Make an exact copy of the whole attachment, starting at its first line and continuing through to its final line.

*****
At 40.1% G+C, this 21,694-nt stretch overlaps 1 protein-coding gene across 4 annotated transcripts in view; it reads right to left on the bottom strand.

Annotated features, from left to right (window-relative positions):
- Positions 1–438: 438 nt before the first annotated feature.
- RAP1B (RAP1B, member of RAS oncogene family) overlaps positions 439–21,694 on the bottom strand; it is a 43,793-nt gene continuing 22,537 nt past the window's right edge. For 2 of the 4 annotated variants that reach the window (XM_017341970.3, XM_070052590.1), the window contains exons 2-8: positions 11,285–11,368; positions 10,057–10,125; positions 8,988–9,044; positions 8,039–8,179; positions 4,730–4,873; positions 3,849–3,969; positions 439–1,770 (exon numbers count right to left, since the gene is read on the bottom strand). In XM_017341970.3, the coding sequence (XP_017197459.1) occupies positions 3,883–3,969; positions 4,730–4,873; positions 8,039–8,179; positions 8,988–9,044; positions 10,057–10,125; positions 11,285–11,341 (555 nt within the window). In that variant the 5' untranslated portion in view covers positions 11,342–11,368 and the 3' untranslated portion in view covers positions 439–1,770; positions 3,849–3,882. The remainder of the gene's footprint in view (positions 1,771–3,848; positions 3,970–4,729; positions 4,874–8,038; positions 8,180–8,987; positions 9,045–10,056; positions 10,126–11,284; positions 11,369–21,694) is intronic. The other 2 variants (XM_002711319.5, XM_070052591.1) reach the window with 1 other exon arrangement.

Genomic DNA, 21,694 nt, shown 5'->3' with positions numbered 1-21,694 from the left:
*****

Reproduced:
At 40.1% G+C, this 21,694-nt stretch overlaps 1 protein-coding gene across 4 annotated transcripts in view; it reads right to left on the bottom strand.

Annotated features, from left to right (window-relative positions):
- Positions 1–438: 438 nt before the first annotated feature.
- RAP1B (RAP1B, member of RAS oncogene family) overlaps positions 439–21,694 on the bottom strand; it is a 43,793-nt gene continuing 22,537 nt past the window's right edge. For 2 of the 4 annotated variants that reach the window (XM_017341970.3, XM_070052590.1), the window contains exons 2-8: positions 11,285–11,368; positions 10,057–10,125; positions 8,988–9,044; positions 8,039–8,179; positions 4,730–4,873; positions 3,849–3,969; positions 439–1,770 (exon numbers count right to left, since the gene is read on the bottom strand). In XM_017341970.3, the coding sequence (XP_017197459.1) occupies positions 3,883–3,969; positions 4,730–4,873; positions 8,039–8,179; positions 8,988–9,044; positions 10,057–10,125; positions 11,285–11,341 (555 nt within the window). In that variant the 5' untranslated portion in view covers positions 11,342–11,368 and the 3' untranslated portion in view covers positions 439–1,770; positions 3,849–3,882. The remainder of the gene's footprint in view (positions 1,771–3,848; positions 3,970–4,729; positions 4,874–8,038; positions 8,180–8,987; positions 9,045–10,056; positions 10,126–11,284; positions 11,369–21,694) is intronic. The other 2 variants (XM_002711319.5, XM_070052591.1) reach the window with 1 other exon arrangement.

Genomic DNA, 21,694 nt, shown 5'->3' with positions numbered 1-21,694 from the left: